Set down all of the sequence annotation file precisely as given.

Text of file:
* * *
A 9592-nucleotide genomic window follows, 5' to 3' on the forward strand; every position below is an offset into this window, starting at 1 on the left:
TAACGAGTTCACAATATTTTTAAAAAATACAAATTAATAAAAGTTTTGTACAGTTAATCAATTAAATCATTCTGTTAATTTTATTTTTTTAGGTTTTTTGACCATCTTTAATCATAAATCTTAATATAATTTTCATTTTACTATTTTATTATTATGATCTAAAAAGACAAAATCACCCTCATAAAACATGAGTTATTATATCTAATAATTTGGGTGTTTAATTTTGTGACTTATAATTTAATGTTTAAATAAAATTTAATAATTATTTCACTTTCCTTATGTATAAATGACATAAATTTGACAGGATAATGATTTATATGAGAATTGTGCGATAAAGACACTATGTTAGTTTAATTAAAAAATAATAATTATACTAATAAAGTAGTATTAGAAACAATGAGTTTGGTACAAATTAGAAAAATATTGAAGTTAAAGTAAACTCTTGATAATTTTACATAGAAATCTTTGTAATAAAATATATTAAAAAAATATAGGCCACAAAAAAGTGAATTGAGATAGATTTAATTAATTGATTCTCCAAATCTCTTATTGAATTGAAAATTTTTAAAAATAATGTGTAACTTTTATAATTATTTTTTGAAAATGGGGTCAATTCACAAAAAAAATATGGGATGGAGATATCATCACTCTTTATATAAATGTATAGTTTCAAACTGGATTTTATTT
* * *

A 9592-nucleotide genomic window follows, 5' to 3' on the forward strand; every position below is an offset into this window, starting at 1 on the left:
TAACGAGTTCACAATATTTTTAAAAAATACAAATTAATAAAAGTTTTGTACAGTTAATCAATTAAATCATTCTGTTAATTTTATTTTTTTAGGTTTTTTGACCATCTTTAATCATAAATCTTAATATAATTTTCATTTTACTATTTTATTATTATGATCTAAAAAGACAAAATCACCCTCATAAAACATGAGTTATTATATCTAATAATTTGGGTGTTTAATTTTGTGACTTATAATTTAATGTTTAAATAAAATTTAATAATTATTTCACTTTCCTTATGTATAAATGACATAAATTTGACAGGATAATGATTTATATGAGAATTGTGCGATAAAGACACTATGTTAGTTTAATTAAAAAATAATAATTATACTAATAAAGTAGTATTAGAAACAATGAGTTTGGTACAAATTAGAAAAATATTGAAGTTAAAGTAAACTCTTGATAATTTTACATAGAAATCTTTGTAATAAAATATATTAAAAAAATATAGGCCACAAAAAAGTGAATTGAGATAGATTTAATTAATTGATTCTCCAAATCTCTTATTGAATTGAAAATTTTTAAAAATAATGTGTAACTTTTATAATTATTTTTTGAAAATGGGGTCAATTCACAAAAAAAATATGGGATGGAGATATCATCACTCTTTATATAAATGTATAGTTTCAAACTGGATTTTATTT